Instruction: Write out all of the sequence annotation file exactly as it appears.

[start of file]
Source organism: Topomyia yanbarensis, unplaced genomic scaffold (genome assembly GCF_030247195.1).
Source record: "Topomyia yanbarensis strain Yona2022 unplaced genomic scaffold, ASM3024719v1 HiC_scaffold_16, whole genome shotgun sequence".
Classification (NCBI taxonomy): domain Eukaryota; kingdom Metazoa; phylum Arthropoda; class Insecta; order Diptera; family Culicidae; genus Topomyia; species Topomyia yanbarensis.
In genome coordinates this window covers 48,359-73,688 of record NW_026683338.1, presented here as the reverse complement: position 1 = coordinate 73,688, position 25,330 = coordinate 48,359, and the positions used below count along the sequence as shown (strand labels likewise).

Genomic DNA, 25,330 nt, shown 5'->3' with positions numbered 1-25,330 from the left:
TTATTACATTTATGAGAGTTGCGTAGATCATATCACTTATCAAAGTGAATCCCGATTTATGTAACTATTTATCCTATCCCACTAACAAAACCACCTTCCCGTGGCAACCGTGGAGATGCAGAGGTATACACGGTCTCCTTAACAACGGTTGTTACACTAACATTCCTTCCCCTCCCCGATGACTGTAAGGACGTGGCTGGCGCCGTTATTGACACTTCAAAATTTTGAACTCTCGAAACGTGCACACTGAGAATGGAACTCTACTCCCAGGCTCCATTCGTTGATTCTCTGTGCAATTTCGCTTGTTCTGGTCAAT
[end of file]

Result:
Source organism: Topomyia yanbarensis, unplaced genomic scaffold (genome assembly GCF_030247195.1).
Source record: "Topomyia yanbarensis strain Yona2022 unplaced genomic scaffold, ASM3024719v1 HiC_scaffold_16, whole genome shotgun sequence".
Classification (NCBI taxonomy): domain Eukaryota; kingdom Metazoa; phylum Arthropoda; class Insecta; order Diptera; family Culicidae; genus Topomyia; species Topomyia yanbarensis.
In genome coordinates this window covers 48,359-73,688 of record NW_026683338.1, presented here as the reverse complement: position 1 = coordinate 73,688, position 25,330 = coordinate 48,359, and the positions used below count along the sequence as shown (strand labels likewise).

Genomic DNA, 25,330 nt, shown 5'->3' with positions numbered 1-25,330 from the left:
TTATTACATTTATGAGAGTTGCGTAGATCATATCACTTATCAAAGTGAATCCCGATTTATGTAACTATTTATCCTATCCCACTAACAAAACCACCTTCCCGTGGCAACCGTGGAGATGCAGAGGTATACACGGTCTCCTTAACAACGGTTGTTACACTAACATTCCTTCCCCTCCCCGATGACTGTAAGGACGTGGCTGGCGCCGTTATTGACACTTCAAAATTTTGAACTCTCGAAACGTGCACACTGAGAATGGAACTCTACTCCCAGGCTCCATTCGTTGATTCTCTGTGCAATTTCGCTTGTTCTGGTCAAT